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Virtual Museum of Canada

Our Biologist

Anne-Marie Dulude, biologist

Anne-Marie Dulude Master of Science in Biology
Responsible for designing
and creating content
for exhibits at the Biophare

Teacher's Toolkit

Biologist's Blog

Spring is here at last!

April 30, 2013

Every spring for the past 11 years, the Biophare has welcomed hundreds of students between the ages of 10 and 12 to its museum, introducing them to the stunning biodiversity of the Lake Saint-Pierre biosphere reserve. In addition to visiting the permanent exhibit, children have a chance to participate in a science workshop. Through an observation-based game, they learn a wealth of knowledge on the flora and fauna of marshes and swamps. This year, students are focusing on the fascinating world of insects. The workshop leader is a beekeeper, so these essential pollinators are covered in detail. The presenter talks about the important role insects play in pollinating various crops, and discuss the threats insects face. The use of pesticides in modern agriculture is a grave danger to the continued survival of bees and many other insect species. The students are encouraged to reflect on practices that should be adopted to help the environment. We work with them to try to imagine solutions that will protect biodiversity.

The tour of the Biophare ends with an artistic workshop, where the children create paintings of fantastic insects. Every year, these paintings are exhibited in Regard-sur-le-Fleuve park throughout the summer. Visitors to the park will be able to appreciate the imaginative paintings created by these students.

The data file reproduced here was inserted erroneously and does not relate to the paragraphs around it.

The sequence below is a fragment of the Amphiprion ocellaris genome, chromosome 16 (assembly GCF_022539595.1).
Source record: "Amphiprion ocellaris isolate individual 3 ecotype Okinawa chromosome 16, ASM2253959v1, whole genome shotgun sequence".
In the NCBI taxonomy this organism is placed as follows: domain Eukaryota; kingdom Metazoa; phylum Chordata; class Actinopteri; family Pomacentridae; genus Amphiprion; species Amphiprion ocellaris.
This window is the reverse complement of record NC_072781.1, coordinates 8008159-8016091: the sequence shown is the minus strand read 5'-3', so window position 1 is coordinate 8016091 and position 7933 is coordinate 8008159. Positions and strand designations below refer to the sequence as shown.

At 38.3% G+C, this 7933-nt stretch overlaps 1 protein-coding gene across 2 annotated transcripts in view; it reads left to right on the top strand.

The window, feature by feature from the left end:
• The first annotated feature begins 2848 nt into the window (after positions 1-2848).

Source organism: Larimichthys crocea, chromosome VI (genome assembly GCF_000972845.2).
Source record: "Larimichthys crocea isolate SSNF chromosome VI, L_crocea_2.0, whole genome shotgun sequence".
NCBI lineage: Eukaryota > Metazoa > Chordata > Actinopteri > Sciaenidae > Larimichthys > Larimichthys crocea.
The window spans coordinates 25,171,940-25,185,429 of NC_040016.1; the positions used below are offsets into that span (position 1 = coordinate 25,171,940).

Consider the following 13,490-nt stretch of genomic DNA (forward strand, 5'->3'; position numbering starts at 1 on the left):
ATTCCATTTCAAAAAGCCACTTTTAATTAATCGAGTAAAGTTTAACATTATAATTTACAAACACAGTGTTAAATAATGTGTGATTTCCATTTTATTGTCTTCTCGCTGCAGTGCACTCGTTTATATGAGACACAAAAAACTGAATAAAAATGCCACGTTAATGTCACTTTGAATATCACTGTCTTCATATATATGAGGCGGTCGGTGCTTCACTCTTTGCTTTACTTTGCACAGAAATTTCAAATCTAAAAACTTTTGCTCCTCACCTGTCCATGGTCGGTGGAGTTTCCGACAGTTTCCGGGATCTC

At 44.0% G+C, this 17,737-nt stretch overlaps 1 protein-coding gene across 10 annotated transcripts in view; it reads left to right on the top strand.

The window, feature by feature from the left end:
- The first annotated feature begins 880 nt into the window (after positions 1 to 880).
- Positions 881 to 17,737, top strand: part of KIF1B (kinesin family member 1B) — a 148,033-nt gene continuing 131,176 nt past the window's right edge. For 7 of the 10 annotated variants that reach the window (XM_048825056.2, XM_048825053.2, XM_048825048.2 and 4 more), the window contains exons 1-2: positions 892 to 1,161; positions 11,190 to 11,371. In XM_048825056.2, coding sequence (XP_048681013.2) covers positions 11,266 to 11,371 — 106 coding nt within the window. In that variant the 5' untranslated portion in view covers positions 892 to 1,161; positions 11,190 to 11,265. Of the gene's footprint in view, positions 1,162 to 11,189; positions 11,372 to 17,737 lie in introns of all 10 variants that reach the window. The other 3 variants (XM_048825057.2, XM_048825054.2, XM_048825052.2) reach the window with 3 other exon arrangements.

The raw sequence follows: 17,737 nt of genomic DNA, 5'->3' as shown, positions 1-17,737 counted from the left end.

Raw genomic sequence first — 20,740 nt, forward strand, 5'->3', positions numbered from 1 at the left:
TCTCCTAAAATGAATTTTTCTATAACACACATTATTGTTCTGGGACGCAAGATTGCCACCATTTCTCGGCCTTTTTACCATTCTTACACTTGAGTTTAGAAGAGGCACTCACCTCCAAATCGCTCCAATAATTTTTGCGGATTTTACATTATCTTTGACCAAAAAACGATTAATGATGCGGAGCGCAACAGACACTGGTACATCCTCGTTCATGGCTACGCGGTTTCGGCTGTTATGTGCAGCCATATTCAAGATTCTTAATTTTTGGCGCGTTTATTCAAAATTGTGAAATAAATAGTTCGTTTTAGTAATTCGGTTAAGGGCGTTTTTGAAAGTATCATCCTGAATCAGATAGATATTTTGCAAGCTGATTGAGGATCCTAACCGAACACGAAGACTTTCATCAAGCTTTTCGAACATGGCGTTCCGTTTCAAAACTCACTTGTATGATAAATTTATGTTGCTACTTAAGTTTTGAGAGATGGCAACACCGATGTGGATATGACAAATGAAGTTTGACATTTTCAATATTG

These fun and educational activities help children understand and respect the habitats of the Lake Saint-Pierre region. Children who are aware of the richness and fragility of the natural environment around them are much more likely to grow up to be environmentally conscious adults.

At the Biophare, spring is when the land wakes from the long winter; it's also a time to spark environmental awareness in local youth.

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Questions and answers on this topic

from: Benoît Guimond

Q. What comments did the children express concerning the workshop? What elements seem to have made the greatest impression? What solutions did students suggest for various environmental problems? How many paintings were created?

R. The children were delighted with their experience. They were fascinated by the wide variety of insects shapes and colours. During the worshops, the students seemed to be concerned about environmental damage caused by human activities. I think that in the future, young people will be more environmentally aware. For example, they will likely try to avoid wasting water. Nearly 800 paintings will be displayed all summer in the park. It will be a spectacular exhibition!

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